I was about eight years old when grandma took me down to the dock to learn to cast. I had fished with her many times before. For my sake, she had always insisted on baiting the sharp hook for me, instructing me on how to drop the hook and line from my child-sized fishing rod in a way that would keep the reel from getting tangled or keep me safe from catching the hook on anything before it hit the water. With her, I learned about the different kinds of hooks and weights she kept in her tackle box and what their purposes were. She taught me how to tie a knot for the hook that would not slip and showed me how to attach the little egg shaped weight on the line about a foot or so above the hook so that the bait could float free at some distance from the bottom.
On sunny days you could see the many varieties of fish meandering about the pilings and beneath the walkway through the murky greenish brown water. There were large sheepshead there with their black and white stripes, congregating usually four or five at a time. They were the ones we would most often see down below, but there were always more lurking just out of sight. The waterway was teeming with fish of all descriptions, from sea robins, with their pretty folding fan wings to soft and slippery catfish. We caught sting rays, flounder and skates; also brown eels and silvery croakers, red snapper and pompano and Porgies with their gorgeous orange and white horizontal stripes and black spotted silver cheeks.
Florida fish love shrimp. I never connected these nasty smelly things to be the very same things I loved to eat at dinnertime. These were brown animals with little eyes on stalks, their heads looking like tiny armored medieval helmets with jagged noses protruding like fearsome weapons and strange insect-like mouths. Casually, she would tear off the head, preparing the hook by threading it into the shrimp from the apex of the tail toward the open fleshy part, careful not to expose the hook point.
With my line down, together we would peer over the dock’s edge to watch the goings on beneath us. It was just clear enough to be able to see the creatures below as they tentatively approached and retreated toward the bit of raw shrimp.
When she caught a fish, she would show me how to hold it with a rag, so I wouldn’t get my hand pierced by the dorsal spines as the fish struggled to get free of my grip. She had a pair of pliers that she would use to remove the hook, releasing the fish back into the water with a splash, or placing it in a salt water bucket to take home. I loved looking up close at the graceful fish in the bucket circling, eyes moving, gills, mouths and fins opening and closing like small dancers from another planet.
I had seen her cast hundreds of times, but today, she had decided that I was old enough to learn to do it myself. Except for sheepshead, the bigger fish were farther out where she liked to cast. At eight, I was going to learn to fish with the big girls. I was excited.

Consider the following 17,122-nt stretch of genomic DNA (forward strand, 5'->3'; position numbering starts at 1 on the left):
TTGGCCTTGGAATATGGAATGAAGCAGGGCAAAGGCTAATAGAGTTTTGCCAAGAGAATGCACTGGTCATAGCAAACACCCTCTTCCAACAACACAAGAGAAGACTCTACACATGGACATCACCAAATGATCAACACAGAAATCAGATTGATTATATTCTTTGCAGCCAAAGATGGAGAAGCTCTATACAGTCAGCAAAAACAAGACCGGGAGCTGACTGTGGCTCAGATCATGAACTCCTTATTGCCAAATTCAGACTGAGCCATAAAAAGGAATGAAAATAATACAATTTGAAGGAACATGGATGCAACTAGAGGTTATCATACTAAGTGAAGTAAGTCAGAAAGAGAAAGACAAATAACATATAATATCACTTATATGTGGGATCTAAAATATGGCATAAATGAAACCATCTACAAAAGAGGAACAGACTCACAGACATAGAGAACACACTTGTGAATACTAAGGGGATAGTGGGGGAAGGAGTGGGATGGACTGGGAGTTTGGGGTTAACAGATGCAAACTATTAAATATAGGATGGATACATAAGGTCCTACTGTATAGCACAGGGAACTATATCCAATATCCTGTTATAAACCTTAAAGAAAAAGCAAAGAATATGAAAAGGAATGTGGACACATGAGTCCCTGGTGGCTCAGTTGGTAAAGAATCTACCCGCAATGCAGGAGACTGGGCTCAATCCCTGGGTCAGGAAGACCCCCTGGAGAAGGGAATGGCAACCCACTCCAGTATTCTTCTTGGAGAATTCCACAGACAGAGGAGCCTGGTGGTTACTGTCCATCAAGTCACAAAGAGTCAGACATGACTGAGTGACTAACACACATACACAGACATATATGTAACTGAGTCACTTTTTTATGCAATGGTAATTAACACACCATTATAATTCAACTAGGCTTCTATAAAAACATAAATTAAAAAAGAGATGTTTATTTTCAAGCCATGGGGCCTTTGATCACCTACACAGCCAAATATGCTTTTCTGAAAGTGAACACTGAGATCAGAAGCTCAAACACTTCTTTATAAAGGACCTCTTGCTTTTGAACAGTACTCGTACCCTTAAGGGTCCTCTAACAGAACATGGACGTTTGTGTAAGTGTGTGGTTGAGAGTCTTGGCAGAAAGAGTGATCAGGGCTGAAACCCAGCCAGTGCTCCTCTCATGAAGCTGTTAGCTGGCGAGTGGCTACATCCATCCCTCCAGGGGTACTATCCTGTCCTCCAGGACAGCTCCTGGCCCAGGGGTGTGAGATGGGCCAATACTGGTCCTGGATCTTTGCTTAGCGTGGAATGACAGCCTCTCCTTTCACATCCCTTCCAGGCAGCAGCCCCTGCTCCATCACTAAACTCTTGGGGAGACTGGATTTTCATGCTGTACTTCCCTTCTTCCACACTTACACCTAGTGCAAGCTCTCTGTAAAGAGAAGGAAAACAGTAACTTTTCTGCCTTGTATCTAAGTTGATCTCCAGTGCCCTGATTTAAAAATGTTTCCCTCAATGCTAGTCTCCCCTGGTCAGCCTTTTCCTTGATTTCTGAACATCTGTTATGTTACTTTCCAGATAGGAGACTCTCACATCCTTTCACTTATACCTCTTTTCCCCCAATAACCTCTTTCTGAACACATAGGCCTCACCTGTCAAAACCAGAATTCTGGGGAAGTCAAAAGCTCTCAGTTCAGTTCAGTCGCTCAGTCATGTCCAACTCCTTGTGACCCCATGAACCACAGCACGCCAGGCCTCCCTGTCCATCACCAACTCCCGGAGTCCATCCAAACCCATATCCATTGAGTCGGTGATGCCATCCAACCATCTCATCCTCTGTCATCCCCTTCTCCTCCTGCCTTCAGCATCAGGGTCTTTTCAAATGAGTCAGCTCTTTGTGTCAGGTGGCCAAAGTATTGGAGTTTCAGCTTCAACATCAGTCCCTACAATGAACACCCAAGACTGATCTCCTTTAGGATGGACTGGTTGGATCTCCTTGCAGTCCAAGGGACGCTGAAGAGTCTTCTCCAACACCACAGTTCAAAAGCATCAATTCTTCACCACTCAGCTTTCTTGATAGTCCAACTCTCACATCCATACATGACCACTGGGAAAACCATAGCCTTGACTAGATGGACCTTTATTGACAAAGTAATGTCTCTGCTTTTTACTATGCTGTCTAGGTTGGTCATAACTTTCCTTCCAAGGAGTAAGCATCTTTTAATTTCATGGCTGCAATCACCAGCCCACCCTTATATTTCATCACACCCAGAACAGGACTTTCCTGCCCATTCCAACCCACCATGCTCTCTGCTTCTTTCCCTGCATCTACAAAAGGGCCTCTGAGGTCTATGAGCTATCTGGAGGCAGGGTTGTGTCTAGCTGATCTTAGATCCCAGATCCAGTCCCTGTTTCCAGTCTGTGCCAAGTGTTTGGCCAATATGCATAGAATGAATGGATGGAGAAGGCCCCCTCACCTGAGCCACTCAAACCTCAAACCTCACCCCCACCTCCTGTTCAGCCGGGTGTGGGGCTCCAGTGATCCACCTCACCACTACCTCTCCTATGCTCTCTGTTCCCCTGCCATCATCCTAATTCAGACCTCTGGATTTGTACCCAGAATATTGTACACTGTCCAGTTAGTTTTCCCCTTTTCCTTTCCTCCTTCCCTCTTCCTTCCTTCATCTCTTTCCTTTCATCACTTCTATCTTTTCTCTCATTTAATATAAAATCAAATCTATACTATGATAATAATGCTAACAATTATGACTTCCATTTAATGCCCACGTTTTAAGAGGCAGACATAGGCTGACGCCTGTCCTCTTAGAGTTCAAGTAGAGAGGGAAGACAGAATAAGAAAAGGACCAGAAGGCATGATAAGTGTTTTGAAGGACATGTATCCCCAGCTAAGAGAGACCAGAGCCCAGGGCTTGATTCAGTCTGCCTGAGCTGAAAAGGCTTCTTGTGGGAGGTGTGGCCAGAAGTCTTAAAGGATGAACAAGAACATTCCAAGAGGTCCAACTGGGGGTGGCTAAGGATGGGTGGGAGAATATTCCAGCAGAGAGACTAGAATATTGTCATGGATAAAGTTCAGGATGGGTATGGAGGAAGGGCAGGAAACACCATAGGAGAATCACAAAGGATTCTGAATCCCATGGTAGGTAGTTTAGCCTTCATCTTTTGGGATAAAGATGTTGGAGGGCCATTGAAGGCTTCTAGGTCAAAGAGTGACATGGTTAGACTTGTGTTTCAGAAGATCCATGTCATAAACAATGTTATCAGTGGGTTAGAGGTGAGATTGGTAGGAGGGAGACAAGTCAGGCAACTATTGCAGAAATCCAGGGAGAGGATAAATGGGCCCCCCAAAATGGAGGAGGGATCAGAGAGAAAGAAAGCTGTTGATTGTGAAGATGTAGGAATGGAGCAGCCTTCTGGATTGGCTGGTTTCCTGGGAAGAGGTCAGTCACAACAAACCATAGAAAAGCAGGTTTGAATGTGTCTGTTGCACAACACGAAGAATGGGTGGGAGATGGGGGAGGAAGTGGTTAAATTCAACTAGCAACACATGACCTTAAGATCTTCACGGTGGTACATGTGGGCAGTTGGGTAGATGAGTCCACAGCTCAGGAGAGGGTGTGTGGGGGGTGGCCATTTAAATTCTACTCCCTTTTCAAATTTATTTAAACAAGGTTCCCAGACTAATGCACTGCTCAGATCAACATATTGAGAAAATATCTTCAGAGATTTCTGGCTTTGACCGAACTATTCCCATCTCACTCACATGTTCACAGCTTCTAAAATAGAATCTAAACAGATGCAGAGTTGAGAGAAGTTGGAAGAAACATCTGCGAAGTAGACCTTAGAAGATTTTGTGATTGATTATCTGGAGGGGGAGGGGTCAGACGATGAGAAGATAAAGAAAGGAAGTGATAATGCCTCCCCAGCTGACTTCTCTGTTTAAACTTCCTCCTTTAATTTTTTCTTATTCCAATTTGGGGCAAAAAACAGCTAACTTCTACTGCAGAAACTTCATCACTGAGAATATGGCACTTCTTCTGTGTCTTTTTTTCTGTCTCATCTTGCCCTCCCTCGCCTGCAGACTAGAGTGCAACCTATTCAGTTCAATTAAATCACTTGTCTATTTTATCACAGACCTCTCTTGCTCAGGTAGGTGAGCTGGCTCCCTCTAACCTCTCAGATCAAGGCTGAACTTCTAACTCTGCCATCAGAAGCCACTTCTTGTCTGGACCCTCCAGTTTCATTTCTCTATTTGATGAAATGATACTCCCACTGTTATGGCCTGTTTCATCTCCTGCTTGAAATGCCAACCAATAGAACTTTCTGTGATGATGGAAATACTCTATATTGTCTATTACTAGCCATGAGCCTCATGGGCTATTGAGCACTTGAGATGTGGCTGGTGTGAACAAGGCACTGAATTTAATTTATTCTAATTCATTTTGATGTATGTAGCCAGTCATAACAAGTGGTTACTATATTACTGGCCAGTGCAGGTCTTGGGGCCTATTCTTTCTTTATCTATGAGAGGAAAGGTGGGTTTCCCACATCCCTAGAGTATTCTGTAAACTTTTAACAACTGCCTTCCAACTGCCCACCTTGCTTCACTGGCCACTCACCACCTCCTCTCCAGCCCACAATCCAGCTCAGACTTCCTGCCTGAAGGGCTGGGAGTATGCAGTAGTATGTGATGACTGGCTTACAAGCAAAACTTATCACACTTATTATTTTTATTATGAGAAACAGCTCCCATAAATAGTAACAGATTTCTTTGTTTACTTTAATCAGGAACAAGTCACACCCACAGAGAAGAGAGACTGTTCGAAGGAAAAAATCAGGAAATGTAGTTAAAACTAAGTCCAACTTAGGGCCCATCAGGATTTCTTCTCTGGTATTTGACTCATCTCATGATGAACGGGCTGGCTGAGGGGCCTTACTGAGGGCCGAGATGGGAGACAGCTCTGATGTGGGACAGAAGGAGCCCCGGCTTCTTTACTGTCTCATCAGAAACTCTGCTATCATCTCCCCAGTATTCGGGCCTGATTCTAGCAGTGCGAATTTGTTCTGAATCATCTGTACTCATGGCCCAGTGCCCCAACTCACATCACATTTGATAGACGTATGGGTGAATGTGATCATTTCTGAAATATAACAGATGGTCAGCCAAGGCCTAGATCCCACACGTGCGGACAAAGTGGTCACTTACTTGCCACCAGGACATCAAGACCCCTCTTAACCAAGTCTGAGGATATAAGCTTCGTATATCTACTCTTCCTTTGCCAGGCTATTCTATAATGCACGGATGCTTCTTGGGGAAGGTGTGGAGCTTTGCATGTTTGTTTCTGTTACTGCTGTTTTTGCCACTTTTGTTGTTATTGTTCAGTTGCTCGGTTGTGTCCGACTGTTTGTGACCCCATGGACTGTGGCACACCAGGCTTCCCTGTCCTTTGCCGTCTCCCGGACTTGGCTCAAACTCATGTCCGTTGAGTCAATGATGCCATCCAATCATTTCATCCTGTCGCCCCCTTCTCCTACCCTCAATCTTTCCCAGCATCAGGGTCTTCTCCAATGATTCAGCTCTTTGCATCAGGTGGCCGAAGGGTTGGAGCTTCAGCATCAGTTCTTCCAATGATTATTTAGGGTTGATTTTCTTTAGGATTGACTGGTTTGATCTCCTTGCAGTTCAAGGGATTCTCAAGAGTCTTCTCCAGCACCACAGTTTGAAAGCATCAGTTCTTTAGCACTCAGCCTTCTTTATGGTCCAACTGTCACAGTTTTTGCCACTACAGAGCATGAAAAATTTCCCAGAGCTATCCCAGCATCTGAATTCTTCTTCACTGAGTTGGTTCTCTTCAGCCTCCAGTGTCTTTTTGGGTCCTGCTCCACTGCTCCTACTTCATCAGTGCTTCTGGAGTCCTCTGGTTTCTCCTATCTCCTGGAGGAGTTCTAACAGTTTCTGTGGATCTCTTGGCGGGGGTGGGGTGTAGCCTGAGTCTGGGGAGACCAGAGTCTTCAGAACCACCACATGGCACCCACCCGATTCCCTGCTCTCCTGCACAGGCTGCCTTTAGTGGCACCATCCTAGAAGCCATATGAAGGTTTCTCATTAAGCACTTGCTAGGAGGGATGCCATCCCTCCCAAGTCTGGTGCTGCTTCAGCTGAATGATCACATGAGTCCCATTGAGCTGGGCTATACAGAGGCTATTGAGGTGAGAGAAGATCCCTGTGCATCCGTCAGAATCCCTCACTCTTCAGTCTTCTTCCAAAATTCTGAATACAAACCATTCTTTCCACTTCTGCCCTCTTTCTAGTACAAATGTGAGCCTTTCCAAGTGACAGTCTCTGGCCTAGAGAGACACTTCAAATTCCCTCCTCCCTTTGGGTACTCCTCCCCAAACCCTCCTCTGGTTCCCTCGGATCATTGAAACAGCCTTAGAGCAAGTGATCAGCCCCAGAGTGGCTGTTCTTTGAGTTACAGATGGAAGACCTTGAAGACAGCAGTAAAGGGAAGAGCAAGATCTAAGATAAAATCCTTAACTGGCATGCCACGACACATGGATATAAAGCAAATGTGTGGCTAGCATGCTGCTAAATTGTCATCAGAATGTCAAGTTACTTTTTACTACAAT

She had bought me a somewhat larger and more grownup rod with a spinning reel on it, and nylon filament line like she had. First, she supervised the preparation of the line, allowing me to do it all myself. Carefully, I attached the sinker and the hook. She then proceeded to show me the method of throwing the rod in an arc, while releasing the line at the exact moment that the bait and sinker flew overhead toward the desired spot. I practiced some preliminary casts with her at my side, until I was pretty comfortable with the whole process.
Then with no further ado, she instructed me to stand at the far end of the dock, facing away from her to do it myself for the first time. Carefully, I baited my hook and took my position. This was my moment! I took a deep breath and swung the rod in a large arc which came to an abrupt stop just above my head. “What happened?!”, I thought, disappointed in my clumsiness. When I turned to see where I had snagged the hook, I could see my grandmother at some distance, the line clearly leading upward to a trickle of blood that was just beginning to flow down her upper lip. I had snagged my own grandmother straight through the septum of her nose!
“Grandma! Grandma!”, I cried, “Oh, Grandma!”
I didn’t know what to do! I didn’t know what to say! I was frozen with fear. My first thought was that I had killed her. How could this have happened?!! What now? Should I run for help? I was too young to know what to do.
My grandmother said softly, “That’s OK honey… It’s OK.”
I watched horrified, as she slowly rummaged through her tackle box, while the Adolph Hitler red mustache was now flowing downward past her chin, droplets of blood falling silently onto the weathered boards at her feet like confetti. Very methodically, and with no fanfare, she pulled out her pair of wire cutters, cut the metal loop from the line end of the hook and pulled the cut end out. At the same time, she grabbed a paper towel and applied pressure to the spot to stop the bleeding. By now, I must have been weeping wildly. I was bereft and frightened and I wasn’t sure what would happen next. She comforted me and soon enough, the bleeding stopped. She washed the blood off her face from the spigot and went directly back to fishing, telling me to go back to the same spot on the dock to continue casting. She never mentioned it to me again, not that day or any other. To her, it was just something to deal with at the moment so that she could get back to fishing. And to my everlasting amazement, that’s just what we did. Of course, to this day, I never cast without looking behind me more than once- just to be sure.